Most of my business has been comprised of word of mouth referrals. However, on occasion, I have a “cold call”.
Today I was busy, but had a cold call. A woman came in, having moved from LA telling me she needed a new accountant.
She had no prior year returns, and very scant current records. She gave me her paperwork and proceeded to take a phone call about a rental property she owned.
After she ended her call, I asked her if she’d like to tell me more about the rental property. She told me that it wasn’t under a management company and it was a “cash deal” and, therefore, no need to report anything. I then asked her if she was asking me to file a fraudulent tax return. She quickly changed her mind, gave me a very small amount of income with many deductions.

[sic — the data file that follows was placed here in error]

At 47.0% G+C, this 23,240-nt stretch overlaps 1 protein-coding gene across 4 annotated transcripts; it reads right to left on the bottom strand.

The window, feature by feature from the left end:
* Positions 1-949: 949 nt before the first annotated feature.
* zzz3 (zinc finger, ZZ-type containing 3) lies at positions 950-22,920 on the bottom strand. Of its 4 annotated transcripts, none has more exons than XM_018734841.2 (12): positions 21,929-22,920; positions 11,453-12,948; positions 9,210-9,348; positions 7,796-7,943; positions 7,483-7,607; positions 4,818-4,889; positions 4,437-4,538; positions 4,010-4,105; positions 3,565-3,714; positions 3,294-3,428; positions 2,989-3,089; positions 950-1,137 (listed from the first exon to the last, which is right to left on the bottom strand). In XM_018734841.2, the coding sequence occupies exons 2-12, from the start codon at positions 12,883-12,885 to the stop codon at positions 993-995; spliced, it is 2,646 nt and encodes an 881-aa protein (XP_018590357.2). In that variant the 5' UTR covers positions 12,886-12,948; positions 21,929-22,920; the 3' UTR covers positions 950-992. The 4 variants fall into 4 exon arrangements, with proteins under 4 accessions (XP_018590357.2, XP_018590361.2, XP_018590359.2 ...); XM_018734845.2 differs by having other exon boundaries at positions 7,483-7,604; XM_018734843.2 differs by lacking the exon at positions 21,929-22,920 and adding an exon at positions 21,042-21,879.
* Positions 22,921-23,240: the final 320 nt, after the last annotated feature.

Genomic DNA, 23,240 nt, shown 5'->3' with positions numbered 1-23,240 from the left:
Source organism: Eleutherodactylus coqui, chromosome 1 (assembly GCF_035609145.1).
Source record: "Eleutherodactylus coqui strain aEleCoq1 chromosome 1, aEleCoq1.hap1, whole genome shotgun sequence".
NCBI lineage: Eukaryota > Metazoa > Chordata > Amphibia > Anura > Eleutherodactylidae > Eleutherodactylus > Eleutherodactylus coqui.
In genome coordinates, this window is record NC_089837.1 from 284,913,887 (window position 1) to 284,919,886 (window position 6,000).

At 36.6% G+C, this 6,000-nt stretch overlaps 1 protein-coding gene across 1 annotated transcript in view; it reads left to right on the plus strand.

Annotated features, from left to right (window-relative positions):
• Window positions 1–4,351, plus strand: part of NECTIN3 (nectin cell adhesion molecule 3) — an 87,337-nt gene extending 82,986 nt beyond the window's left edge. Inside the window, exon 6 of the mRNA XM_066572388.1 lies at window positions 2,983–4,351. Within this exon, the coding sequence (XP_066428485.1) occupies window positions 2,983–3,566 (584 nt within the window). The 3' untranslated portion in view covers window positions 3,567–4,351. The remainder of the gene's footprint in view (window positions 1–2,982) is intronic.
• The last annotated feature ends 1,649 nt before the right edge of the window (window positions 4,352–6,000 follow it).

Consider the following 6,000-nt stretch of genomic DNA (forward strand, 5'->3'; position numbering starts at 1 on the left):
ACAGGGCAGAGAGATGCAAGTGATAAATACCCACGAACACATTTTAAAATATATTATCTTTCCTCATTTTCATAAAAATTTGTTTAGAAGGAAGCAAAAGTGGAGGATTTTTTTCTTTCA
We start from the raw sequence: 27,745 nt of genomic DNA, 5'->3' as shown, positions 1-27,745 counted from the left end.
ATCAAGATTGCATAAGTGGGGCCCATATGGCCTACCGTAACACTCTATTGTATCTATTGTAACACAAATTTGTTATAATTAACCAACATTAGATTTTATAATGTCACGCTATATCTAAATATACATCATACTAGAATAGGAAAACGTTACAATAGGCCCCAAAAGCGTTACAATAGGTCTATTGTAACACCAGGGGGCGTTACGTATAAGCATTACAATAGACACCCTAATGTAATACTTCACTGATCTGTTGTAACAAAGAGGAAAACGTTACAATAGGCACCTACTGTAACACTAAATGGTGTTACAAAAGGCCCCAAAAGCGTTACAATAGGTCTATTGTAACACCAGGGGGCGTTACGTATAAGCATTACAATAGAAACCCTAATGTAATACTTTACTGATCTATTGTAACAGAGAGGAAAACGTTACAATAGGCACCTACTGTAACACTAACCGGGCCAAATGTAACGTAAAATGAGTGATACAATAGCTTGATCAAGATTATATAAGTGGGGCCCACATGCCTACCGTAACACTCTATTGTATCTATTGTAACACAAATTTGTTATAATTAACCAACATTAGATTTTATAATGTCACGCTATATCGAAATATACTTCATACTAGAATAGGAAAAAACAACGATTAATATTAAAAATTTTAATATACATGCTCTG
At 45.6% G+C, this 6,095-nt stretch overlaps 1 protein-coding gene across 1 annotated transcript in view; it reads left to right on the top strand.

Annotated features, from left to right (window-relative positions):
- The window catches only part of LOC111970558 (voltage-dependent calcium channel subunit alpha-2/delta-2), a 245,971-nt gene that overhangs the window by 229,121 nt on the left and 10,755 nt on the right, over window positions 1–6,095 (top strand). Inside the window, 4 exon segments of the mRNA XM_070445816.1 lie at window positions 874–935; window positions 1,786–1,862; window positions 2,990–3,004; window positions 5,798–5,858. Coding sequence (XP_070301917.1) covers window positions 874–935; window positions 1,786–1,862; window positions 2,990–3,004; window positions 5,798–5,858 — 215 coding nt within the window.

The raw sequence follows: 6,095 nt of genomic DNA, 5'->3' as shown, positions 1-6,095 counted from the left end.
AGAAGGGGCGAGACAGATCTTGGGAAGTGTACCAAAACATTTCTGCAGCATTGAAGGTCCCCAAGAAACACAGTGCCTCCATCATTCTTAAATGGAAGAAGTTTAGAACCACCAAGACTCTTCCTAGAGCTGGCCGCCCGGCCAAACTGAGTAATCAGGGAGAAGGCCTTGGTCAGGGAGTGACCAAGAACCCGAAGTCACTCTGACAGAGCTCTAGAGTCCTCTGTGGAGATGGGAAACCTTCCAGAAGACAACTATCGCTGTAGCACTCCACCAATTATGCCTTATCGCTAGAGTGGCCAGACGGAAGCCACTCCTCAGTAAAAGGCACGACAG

With all her deductions, her refund was barely $500. In the end, she walked because my bill was larger than the $200 she had in mind and she really expected a $2000 refund. I wished her luck.
Why? Because my name is on that return and I get along well with the IRS agents I do deal with. They know that my returns are above board and generally not subject to scrutiny. Agents do talk, and I do not want to be the topic of conversation at the water cooler.
Each year there are tax shoppers out there. Often they are people that either try to prepare their own returns and can’t figure out how to manipulate the costs, or they are people who go from preparer to preparer until they learn how to present their information and get the result (read as refund) they desire.
Hey tax shopper—yes you! I have news for you, tax professionals talk too. After you left a memo went out to several professionals I know. Your name wasn’t mentioned, but they will be looking out for you.
Rhonda A. Mannes,